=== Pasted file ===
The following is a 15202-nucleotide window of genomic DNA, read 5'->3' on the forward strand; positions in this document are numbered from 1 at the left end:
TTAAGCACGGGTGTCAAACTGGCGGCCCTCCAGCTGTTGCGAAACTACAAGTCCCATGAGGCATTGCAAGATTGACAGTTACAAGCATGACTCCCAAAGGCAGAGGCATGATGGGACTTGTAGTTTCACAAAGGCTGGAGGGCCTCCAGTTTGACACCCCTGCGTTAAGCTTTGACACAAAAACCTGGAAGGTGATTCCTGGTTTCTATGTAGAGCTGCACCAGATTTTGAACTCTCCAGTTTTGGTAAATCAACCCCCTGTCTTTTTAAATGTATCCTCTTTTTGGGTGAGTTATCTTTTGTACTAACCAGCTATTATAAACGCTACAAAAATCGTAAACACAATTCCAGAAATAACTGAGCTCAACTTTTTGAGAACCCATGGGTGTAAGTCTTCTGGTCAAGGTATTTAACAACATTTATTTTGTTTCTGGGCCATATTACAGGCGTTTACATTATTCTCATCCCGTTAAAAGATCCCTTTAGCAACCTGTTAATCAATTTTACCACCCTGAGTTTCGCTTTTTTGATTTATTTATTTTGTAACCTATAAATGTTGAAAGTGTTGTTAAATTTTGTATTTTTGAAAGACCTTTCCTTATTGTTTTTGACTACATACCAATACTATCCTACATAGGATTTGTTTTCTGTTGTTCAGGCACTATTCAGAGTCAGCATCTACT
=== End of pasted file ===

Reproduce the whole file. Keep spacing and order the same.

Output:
The following is a 15202-nucleotide window of genomic DNA, read 5'->3' on the forward strand; positions in this document are numbered from 1 at the left end:
TTAAGCACGGGTGTCAAACTGGCGGCCCTCCAGCTGTTGCGAAACTACAAGTCCCATGAGGCATTGCAAGATTGACAGTTACAAGCATGACTCCCAAAGGCAGAGGCATGATGGGACTTGTAGTTTCACAAAGGCTGGAGGGCCTCCAGTTTGACACCCCTGCGTTAAGCTTTGACACAAAAACCTGGAAGGTGATTCCTGGTTTCTATGTAGAGCTGCACCAGATTTTGAACTCTCCAGTTTTGGTAAATCAACCCCCTGTCTTTTTAAATGTATCCTCTTTTTGGGTGAGTTATCTTTTGTACTAACCAGCTATTATAAACGCTACAAAAATCGTAAACACAATTCCAGAAATAACTGAGCTCAACTTTTTGAGAACCCATGGGTGTAAGTCTTCTGGTCAAGGTATTTAACAACATTTATTTTGTTTCTGGGCCATATTACAGGCGTTTACATTATTCTCATCCCGTTAAAAGATCCCTTTAGCAACCTGTTAATCAATTTTACCACCCTGAGTTTCGCTTTTTTGATTTATTTATTTTGTAACCTATAAATGTTGAAAGTGTTGTTAAATTTTGTATTTTTGAAAGACCTTTCCTTATTGTTTTTGACTACATACCAATACTATCCTACATAGGATTTGTTTTCTGTTGTTCAGGCACTATTCAGAGTCAGCATCTACT